Hey Kids! Guess What? We’re Getting Divorced! (Part 1)

You know your children better than anyone else, so trust your instincts.


As if getting a divorce isn’t hard enough already, now you have to break the news to your children. (That title was just to get your attention – obviously, you should NEVER tell your children about your pending divorce in that way!)


But in all seriousness, for some parents, the prospect of breaking the news to their kids can be one of the hardest aspects of dealing with a divorce. However, while no one is ever going to enjoy this talk, there are certainly things you can do to make it less stressful and painful for everyone involved. Here are our best tips to help with the process of sharing this difficult news with your children.


Timing is everything:

It is important that you choose a time to discuss this when you don’t have a time limit, which would cause the conversation to be rushed and abrupt. Your kids will need time to hear you out and then ask questions. Sometimes the questions will come immediately, and sometimes they can take hours or even days to process fully before they are ready to re-approach the issue. Pick a time when you have no other looming commitments, and when you know you will be around afterwards, so that they aren’t alone while they work through the shock and the sorrow.


The perfect place:

Another very important aspect of approaching this difficult subject with your kids is to make sure that you are in the right place when you do it. Your child may cry or shout, or simply need time to process it alone for a while, so your home is the best place. This way, your kids are in their comfort zone already, and have the freedom to go to their rooms and shut the door if they need to, or cry without attracting the stares of strangers. Never try to have this talk in a restaurant, at a friend’s home, or in any public place.


Open forum:

It is critical, after it has been explained to your children what you and your spouse have decided to do, that you be available to ask and answer questions. You need to be prepared to talk, without anger, guilt or frustration, about what is happening – the whys and whens and whos are going to be very important. Discuss with your child how they feel about it, and be willing, within reason, to discuss with them how you feel about it. Be honest, and encourage them to share openly with you, regardless of how painful it may seem at the time – this is very important for setting the stage for a child’s future acceptance of the situation.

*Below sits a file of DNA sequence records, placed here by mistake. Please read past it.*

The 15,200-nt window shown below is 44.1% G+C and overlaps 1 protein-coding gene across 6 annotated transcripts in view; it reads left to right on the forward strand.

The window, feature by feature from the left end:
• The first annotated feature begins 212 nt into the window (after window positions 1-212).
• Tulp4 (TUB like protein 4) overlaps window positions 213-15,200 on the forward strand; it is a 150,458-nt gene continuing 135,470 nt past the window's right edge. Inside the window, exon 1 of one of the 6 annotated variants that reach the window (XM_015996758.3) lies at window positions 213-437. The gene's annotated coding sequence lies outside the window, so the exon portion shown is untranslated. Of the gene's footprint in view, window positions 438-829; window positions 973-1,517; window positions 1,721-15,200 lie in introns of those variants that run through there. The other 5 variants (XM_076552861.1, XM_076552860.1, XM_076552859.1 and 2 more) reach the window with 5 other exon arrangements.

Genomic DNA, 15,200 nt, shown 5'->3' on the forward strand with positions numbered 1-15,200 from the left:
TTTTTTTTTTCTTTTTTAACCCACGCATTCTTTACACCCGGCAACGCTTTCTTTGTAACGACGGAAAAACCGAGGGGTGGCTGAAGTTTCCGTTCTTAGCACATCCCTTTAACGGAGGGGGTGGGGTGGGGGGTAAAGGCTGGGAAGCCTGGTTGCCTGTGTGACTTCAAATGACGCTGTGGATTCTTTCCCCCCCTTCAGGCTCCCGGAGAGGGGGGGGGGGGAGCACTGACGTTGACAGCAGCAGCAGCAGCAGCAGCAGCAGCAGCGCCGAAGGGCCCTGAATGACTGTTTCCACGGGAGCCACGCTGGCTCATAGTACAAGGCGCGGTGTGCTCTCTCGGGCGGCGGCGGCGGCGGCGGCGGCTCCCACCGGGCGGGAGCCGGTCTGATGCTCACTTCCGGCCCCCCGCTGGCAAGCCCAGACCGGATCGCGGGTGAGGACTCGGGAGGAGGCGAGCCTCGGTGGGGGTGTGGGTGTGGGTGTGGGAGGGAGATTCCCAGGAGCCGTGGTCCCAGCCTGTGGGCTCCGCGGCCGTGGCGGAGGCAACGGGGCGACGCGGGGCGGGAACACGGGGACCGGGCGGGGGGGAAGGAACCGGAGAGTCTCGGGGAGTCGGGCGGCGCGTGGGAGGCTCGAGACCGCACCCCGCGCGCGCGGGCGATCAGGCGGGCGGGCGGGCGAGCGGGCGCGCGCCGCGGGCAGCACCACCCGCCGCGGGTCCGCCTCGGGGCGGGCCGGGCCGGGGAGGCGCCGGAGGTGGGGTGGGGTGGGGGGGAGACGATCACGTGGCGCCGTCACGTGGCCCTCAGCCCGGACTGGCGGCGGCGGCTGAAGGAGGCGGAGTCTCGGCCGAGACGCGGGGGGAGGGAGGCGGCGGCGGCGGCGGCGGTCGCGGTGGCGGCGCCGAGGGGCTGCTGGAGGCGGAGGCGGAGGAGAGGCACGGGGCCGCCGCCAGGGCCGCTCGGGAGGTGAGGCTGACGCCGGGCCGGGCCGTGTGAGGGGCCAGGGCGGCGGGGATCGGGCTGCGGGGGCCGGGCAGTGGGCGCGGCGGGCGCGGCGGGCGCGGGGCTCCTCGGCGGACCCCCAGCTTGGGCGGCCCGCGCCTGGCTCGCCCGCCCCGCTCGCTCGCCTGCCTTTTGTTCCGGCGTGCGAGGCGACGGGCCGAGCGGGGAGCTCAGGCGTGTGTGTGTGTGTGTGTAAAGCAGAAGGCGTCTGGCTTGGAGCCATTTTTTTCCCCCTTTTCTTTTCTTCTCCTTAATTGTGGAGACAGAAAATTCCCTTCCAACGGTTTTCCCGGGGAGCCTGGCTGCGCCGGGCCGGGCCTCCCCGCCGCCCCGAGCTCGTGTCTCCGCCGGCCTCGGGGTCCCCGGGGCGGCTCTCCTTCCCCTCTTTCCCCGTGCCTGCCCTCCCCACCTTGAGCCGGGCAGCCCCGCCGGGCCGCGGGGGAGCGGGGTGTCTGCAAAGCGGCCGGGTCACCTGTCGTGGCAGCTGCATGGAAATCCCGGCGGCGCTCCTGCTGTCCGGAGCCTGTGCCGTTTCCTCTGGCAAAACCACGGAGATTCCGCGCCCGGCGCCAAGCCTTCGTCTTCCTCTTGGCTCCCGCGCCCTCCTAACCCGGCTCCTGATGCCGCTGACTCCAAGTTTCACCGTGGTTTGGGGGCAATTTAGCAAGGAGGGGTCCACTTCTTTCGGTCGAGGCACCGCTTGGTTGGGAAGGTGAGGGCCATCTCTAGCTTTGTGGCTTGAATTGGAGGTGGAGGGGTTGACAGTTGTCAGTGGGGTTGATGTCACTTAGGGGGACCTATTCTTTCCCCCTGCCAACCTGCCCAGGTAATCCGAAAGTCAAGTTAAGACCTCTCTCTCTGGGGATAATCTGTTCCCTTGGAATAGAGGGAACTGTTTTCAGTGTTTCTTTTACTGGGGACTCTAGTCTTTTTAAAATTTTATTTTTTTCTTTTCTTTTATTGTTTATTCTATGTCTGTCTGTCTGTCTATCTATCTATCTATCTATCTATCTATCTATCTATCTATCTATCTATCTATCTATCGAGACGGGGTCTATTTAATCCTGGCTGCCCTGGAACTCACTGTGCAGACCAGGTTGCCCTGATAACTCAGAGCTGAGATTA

Together is better:

While you and your spouse may have difficulty having a civil discussion with each other, if it is at all possible to address this with your kids when you are together, then do it. By being together when you tell your children, you help to show your children that, even though your marriage is ending, your united love for them is not. It also helps your kids if they only have to go through this discussion once, and can get all of the initial issues out of the way without having to do it all over again with the second parent.


Brandy Thompson, who has helped many people through their divorces over the years, says that every family is different. “I am frequently asked by clients how they should break the news to the children. Ultimately, I can give some general advice, but as a parent, you know your child better than anyone else. You know the most appropriate time, place and manner in which to explain to your child this difficult process. It may not be easy, but trust your instincts as their parent.”


We know this topic is particularly hard for parents, and so we hope this first segment was helpful for you. In the next segment, we’ll be looking at the other half of the list and discussing a few more helpful pointers. Until then, if you or a loved one need help with your divorce, your custody agreement, or any other legal aspect of your family life, we are here to help. Our skilled and experienced family law attorneys have spent decades helping the people of mid-Michigan prepare for their futures, and we can help you too. Call 866 766 5245 to speak with a compassionate and hard working family law attorney today.